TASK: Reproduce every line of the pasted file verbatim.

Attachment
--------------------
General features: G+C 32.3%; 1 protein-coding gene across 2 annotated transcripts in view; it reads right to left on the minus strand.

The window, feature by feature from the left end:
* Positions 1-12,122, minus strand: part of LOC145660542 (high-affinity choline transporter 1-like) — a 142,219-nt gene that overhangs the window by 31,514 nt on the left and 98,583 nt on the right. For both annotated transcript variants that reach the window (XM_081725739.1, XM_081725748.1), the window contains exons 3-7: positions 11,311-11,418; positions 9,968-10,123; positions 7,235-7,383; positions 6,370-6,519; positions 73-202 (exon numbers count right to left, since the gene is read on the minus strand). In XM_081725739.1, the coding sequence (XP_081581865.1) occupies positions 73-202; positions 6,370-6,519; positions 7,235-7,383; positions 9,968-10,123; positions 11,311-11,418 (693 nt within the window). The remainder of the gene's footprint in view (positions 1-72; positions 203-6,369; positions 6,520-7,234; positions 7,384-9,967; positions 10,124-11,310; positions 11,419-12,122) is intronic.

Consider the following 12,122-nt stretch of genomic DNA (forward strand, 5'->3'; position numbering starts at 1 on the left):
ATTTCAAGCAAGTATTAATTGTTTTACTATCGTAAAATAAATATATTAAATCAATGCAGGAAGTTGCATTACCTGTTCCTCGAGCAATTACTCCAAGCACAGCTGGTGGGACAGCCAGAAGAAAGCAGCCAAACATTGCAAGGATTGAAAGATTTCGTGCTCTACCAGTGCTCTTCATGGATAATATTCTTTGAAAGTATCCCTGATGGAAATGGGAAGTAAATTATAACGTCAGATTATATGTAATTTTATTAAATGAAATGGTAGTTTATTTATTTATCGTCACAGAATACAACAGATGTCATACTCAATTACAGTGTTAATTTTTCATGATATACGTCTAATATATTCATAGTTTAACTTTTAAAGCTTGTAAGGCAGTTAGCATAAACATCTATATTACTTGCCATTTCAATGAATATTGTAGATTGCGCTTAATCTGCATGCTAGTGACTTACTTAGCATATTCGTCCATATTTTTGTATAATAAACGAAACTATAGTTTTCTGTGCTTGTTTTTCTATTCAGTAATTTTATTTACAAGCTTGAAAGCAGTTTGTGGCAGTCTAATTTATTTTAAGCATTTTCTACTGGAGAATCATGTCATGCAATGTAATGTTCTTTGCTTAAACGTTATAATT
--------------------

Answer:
General features: G+C 32.3%; 1 protein-coding gene across 2 annotated transcripts in view; it reads right to left on the minus strand.

The window, feature by feature from the left end:
* Positions 1-12,122, minus strand: part of LOC145660542 (high-affinity choline transporter 1-like) — a 142,219-nt gene that overhangs the window by 31,514 nt on the left and 98,583 nt on the right. For both annotated transcript variants that reach the window (XM_081725739.1, XM_081725748.1), the window contains exons 3-7: positions 11,311-11,418; positions 9,968-10,123; positions 7,235-7,383; positions 6,370-6,519; positions 73-202 (exon numbers count right to left, since the gene is read on the minus strand). In XM_081725739.1, the coding sequence (XP_081581865.1) occupies positions 73-202; positions 6,370-6,519; positions 7,235-7,383; positions 9,968-10,123; positions 11,311-11,418 (693 nt within the window). The remainder of the gene's footprint in view (positions 1-72; positions 203-6,369; positions 6,520-7,234; positions 7,384-9,967; positions 10,124-11,310; positions 11,419-12,122) is intronic.

Consider the following 12,122-nt stretch of genomic DNA (forward strand, 5'->3'; position numbering starts at 1 on the left):
ATTTCAAGCAAGTATTAATTGTTTTACTATCGTAAAATAAATATATTAAATCAATGCAGGAAGTTGCATTACCTGTTCCTCGAGCAATTACTCCAAGCACAGCTGGTGGGACAGCCAGAAGAAAGCAGCCAAACATTGCAAGGATTGAAAGATTTCGTGCTCTACCAGTGCTCTTCATGGATAATATTCTTTGAAAGTATCCCTGATGGAAATGGGAAGTAAATTATAACGTCAGATTATATGTAATTTTATTAAATGAAATGGTAGTTTATTTATTTATCGTCACAGAATACAACAGATGTCATACTCAATTACAGTGTTAATTTTTCATGATATACGTCTAATATATTCATAGTTTAACTTTTAAAGCTTGTAAGGCAGTTAGCATAAACATCTATATTACTTGCCATTTCAATGAATATTGTAGATTGCGCTTAATCTGCATGCTAGTGACTTACTTAGCATATTCGTCCATATTTTTGTATAATAAACGAAACTATAGTTTTCTGTGCTTGTTTTTCTATTCAGTAATTTTATTTACAAGCTTGAAAGCAGTTTGTGGCAGTCTAATTTATTTTAAGCATTTTCTACTGGAGAATCATGTCATGCAATGTAATGTTCTTTGCTTAAACGTTATAATT